The discovery that a Gram-negative spiral bacillus was responsible for most peptic ulcer disease (1) created a paradigm shift that culminated in Marshall and Warren being awarded the Nobel Prize in Physiology or Medicine for 2005. Helicobacter pylori induces inflammation that may be limited to the gastric antrum, or can involve the corpus with subsequent mucosal atrophy, and is characterized, particularly in those strains that are positive for cytotoxin-associated gene A, by induction of cytokines including interleukins (IL-) 1, 6, and 8, and tumor necrosis factor-α (2). H. pylori is an established risk factor for gastric adenocarcinoma and lymphoma arising from mucosa-associated lymphoid tissue (MALT).
H. pylori appears to be acquired mainly in childhood by the fecal-oral or gastro-oral route. In developing countries, 80% or more of the population are infected by 20 years of age, while in the developed world the prevalence of infection increases with age. In each subsequent cohort, improving socioeconomic conditions lead to lower rates of infection in childhood (3). In Australia, for example, seroprevalence was recently estimated at ∼30% for those ≥70 years of age, but only 5% for those <40 years of age (4).
Over the last 15–20 years, an increased prevalence of diverse diseases, including coronary artery (5) and cerebrovascular (6) disease, Alzheimer disease, migraine, Raynaud phenomenon, and chronic urticaria (7), has been reported in those with evidence of H. pylori infection. Plausible explanations to account for these associations include infection-induced systemic inflammation with increased “oxidative stress” and molecular mimicry (for example, between H. pylori and endothelial antigens) (7). However, many studies have potentially been biased, particularly when control groups were recruited opportunistically, and it is not always clear that appropriate adjustment has been made for confounders like age and socioeconomic status. For example, in relation to coronary artery disease, when a socioeconomically homogeneous sample such as from the Physicians’ Health Study was examined, no increased risk of future myocardial infarction was evident among those seropositive for H. pylori (8). Currently, none of these putative associations is widely accepted as causally linked (9).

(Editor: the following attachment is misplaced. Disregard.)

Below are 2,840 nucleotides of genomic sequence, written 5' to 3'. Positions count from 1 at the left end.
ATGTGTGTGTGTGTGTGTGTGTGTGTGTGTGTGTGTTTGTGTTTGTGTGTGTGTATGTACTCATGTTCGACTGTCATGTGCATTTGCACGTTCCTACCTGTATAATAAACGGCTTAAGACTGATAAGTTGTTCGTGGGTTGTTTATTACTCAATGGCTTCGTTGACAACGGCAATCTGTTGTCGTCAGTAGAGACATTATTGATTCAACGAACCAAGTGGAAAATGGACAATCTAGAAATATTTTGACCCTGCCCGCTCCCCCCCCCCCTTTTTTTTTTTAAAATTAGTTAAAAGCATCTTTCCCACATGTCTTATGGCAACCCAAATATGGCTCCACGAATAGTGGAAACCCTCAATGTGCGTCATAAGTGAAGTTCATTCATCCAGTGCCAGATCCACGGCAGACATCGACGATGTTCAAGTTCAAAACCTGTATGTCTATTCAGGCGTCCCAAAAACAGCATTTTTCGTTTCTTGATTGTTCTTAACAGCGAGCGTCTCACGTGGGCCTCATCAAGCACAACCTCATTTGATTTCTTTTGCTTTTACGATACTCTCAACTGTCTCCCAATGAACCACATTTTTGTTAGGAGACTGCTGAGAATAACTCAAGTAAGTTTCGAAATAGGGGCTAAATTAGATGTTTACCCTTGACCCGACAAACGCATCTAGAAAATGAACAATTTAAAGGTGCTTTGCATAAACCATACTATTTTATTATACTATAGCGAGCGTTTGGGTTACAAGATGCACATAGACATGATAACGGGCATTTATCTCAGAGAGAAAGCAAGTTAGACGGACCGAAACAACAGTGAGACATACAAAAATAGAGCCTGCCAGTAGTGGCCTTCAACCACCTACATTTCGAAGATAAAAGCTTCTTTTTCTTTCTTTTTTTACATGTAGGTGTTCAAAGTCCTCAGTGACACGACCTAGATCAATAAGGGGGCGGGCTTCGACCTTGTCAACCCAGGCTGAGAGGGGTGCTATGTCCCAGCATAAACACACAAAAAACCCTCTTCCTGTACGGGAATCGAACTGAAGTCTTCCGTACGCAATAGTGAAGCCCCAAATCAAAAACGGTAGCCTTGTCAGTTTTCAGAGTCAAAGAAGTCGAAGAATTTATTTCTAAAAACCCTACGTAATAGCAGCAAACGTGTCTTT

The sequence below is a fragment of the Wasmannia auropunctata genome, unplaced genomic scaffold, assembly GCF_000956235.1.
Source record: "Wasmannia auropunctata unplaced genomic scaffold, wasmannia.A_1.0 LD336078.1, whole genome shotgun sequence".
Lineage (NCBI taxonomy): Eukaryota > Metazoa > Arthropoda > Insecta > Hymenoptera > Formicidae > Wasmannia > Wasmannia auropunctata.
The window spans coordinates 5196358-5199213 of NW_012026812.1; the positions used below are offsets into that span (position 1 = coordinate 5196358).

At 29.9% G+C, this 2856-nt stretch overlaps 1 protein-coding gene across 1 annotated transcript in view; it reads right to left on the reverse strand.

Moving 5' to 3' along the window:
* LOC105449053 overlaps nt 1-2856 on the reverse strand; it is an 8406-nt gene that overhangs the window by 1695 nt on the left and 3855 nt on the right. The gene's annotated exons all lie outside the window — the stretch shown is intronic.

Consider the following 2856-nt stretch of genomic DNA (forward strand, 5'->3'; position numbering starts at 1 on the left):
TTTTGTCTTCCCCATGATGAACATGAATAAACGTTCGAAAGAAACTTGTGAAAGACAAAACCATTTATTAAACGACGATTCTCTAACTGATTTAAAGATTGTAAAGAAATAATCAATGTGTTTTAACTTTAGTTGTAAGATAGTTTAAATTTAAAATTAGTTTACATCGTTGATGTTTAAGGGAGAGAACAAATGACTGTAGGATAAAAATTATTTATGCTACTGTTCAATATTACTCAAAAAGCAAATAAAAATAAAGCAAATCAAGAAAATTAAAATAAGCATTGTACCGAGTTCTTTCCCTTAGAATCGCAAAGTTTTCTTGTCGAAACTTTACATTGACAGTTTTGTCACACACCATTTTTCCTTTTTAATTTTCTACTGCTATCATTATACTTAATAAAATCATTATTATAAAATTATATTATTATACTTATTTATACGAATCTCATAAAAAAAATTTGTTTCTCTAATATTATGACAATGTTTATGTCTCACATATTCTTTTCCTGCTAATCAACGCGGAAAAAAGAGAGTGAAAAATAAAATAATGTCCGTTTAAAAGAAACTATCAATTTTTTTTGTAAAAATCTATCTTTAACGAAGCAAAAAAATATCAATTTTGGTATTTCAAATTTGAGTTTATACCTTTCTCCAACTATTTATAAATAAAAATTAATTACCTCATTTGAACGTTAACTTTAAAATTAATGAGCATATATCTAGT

In this month’s issue of Diabetes Care, Jeon et al. (10) report their analysis of a Latino cohort from the Sacramento, California, area. They followed 782 people aged ≥60 years twice yearly for a decade; participants were not known to have diabetes at entry and had serum assayed for antibodies to H. pylori, herpes simplex virus 1 (HSV-1), varicella zoster virus, cytomegalovirus (CMV), and Toxoplasma gondii, as well as inflammatory markers (IL-6 and C-reactive protein [CRP]), lipids, glucose, and insulin. During follow-up, 144 individuals developed diabetes (presumably type 2), with the rate being more than double in those who were seropositive for H. pylori at entry compared with the seronegative, even after adjusting for age, sex, education, and covariates such as smoking, BMI, blood pressure, and lipids. In contrast, antibodies to the other infectious agents were not associated with an increased risk of developing diabetes, nor was H. pylori seropositivity associated with higher concentrations of IL-6 or CRP. As expected, the presence of insulin resistance (evaluated by homeostasis model assessment [HOMA-IR]) predicated subsequent diabetes; however, HOMA-IR was not related to H. pylori status.